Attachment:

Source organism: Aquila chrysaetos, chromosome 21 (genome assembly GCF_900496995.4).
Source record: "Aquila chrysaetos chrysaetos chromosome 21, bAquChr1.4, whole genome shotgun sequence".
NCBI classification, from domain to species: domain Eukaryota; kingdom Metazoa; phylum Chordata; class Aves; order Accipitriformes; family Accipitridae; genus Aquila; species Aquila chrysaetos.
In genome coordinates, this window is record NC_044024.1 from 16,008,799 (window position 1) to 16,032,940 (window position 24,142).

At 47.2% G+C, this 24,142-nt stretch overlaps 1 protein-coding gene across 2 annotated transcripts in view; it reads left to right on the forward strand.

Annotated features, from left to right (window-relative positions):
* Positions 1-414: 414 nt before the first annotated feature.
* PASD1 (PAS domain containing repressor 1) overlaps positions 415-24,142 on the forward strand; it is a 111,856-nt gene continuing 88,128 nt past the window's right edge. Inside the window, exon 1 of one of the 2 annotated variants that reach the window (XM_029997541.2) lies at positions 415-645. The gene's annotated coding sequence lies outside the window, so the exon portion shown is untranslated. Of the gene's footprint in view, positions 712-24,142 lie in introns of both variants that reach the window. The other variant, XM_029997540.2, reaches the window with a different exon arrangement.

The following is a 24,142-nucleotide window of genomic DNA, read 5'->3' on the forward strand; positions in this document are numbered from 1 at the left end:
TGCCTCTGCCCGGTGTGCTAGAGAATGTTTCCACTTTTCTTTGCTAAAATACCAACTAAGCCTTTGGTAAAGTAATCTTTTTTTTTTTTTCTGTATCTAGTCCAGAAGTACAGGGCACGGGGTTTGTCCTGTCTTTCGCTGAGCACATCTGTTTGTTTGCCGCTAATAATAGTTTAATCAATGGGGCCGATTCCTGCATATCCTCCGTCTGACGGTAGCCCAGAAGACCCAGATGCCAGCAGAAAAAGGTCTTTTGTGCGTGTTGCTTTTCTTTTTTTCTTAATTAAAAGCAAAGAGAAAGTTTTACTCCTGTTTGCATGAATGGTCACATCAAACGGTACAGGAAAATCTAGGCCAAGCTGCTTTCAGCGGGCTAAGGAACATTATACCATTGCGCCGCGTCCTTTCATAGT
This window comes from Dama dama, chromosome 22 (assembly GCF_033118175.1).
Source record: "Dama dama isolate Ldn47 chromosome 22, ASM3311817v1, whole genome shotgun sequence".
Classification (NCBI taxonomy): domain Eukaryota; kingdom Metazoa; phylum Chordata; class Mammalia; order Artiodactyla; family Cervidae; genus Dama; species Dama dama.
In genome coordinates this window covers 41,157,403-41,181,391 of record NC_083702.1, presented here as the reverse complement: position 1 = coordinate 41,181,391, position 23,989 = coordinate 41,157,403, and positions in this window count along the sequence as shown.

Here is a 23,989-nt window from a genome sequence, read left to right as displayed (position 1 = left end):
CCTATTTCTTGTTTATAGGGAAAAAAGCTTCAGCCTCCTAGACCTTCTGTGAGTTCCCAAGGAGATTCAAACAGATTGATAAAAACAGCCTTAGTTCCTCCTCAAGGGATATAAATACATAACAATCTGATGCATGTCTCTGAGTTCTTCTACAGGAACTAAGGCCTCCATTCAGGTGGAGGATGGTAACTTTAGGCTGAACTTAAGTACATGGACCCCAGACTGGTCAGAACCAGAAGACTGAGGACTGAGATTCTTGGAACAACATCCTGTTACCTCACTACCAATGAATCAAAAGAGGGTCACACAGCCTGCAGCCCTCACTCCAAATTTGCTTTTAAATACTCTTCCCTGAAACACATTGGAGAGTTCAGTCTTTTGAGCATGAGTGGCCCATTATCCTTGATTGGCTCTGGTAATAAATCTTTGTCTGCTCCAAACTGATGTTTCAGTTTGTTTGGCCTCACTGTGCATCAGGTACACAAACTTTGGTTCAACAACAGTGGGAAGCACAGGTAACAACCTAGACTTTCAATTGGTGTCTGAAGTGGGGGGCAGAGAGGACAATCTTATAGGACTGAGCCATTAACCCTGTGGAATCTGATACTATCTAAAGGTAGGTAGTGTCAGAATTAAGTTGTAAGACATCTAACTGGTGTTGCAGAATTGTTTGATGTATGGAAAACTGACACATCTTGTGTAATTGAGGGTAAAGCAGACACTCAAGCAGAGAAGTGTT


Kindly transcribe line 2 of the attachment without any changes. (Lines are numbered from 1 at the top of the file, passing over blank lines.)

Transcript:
Source record: "Aquila chrysaetos chrysaetos chromosome 21, bAquChr1.4, whole genome shotgun sequence".